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--the California "Mega-Park" Project

Tracking measurable success on preserving and connecting California's Parks & Wildlife Corridors


Tuesday, February 28, 2012

NOTE: Fort Ord is 28,000 acres. The same size as San Francisco.

Monterey County Politicians reverse course on urbanizing Fort Ord, a closed ex-military base

2/22/2012--Dear Friends:

This past Tuesday, February 14th, the Board of Supervisors did an about face and reversed its decision on the Monterey-Salinas Transit (MST) / Whispering Oaks Business Park. LandWatch is thrilled with the outcome. Not only did the Board rescind its decision to re-zone the site, but it also rescinded its approval of the environmental document.

After an approval by the Board in July 2011 to overturn the Planning Commission's unanimous denial of the project, LandWatch took the necessary step to file a lawsuit on the project's environmental documents and support the Fort Ord Rec Users with their successful referendum petition on the site re-zoning. Faced with a successful referendum and a lawsuit, the Board had two options: rescind its original decision or allow voters to decide the project's fate.

A big "thank you" to the numerous volunteers and community leaders who made this effort a success. Now, thousands of oak trees and miles of trails in the former Fort Ord are spared.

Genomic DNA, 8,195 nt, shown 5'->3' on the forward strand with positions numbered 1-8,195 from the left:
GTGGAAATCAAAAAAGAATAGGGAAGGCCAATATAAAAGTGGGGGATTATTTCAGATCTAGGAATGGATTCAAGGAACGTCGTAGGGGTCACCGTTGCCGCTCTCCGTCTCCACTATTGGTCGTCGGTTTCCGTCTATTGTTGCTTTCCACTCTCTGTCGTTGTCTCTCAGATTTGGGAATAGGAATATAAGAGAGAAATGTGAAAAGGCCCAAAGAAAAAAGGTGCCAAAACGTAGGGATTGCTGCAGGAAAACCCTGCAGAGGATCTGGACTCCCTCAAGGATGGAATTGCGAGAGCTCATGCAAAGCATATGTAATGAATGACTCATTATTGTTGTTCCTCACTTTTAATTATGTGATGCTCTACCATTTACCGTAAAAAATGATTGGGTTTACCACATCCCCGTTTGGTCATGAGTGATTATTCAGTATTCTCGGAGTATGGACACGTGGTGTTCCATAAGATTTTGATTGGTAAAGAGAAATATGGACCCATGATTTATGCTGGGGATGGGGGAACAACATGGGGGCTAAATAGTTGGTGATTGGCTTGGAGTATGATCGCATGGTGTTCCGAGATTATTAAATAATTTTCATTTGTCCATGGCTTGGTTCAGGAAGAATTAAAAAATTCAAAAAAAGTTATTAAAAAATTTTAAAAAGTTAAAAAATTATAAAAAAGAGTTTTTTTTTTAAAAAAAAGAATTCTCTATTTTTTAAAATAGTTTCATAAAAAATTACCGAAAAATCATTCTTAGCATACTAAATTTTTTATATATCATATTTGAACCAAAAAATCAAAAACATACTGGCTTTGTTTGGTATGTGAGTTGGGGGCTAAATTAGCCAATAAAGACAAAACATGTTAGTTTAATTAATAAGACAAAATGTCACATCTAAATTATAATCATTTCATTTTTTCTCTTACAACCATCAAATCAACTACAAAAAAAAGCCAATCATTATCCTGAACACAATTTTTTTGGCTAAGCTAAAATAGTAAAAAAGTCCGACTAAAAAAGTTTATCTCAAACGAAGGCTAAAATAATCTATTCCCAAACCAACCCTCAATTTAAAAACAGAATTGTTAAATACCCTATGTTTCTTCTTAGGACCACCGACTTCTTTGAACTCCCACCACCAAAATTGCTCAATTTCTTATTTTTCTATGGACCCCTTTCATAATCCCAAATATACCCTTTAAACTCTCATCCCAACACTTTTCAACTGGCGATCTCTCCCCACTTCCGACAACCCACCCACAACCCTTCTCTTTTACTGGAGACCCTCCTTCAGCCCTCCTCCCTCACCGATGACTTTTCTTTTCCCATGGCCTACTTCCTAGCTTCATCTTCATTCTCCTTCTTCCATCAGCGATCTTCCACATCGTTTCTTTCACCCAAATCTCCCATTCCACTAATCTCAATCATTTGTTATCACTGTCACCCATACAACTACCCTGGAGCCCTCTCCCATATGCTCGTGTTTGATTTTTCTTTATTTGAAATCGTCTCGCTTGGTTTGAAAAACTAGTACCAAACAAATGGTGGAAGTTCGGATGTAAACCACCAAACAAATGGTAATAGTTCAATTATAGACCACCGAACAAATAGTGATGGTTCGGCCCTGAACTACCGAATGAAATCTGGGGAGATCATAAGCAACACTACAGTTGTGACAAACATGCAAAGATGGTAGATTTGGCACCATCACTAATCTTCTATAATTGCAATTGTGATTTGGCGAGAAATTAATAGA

Sincerely, Amy White, Executive Director

Tuesday, February 21, 2012

judge says no to Kern Co. - San Andreas fault new sprawl

Judge Nixes Tejon Pass Sprawl Development Project

Frazier Park Estates Goes Back to the Drawing Board

After litigation by the Center for Biological Diversity and allies, a superior court judge has struck down plans for a large housing development -- including 41 acres of houses and condos -- to be built in the Frazier Mountain area of southern Kern County, Calif. This sensitive, rugged mountainous area is home to highly endangered California condors and other sensitive species, including North America's fastest land animal, the pronghorn. The plan was for an area west of Tejon Ranch's massive Tejon Mountain Village -- another, even more massive project, which threatens a wide array of wildlife. The Center has been fighting Tejon Ranch development for years.

2/13/2012--BAKERSFIELD, Calif.— Plans for a large scale housing development proposed in the Frazier Mountain area of southern Kern County, Calif. were struck down by a superior court judge on Friday, Feb. 10, in a victory for groups fighting for smart growth in the region. The Frazier Park Estates project would have included 41 acres of houses and condominiums on steep and rugged terrain in the rural mountain area near Lebec and the Tejon Pass area of Interstate 5.

Judge Kenneth C. Twisselman of the Kern County Superior Court agreed with TriCounty Watchdogs and the Center for Biological Diversity that Kern County had failed to adequately analyze the project’s water supply; that the project description inconsistently described the project as having anywhere from 188 to 661 residences; and that the county improperly justified deferred mitigation for the project’s impacts. The suit was brought under the California Environmental Quality Act, or CEQA.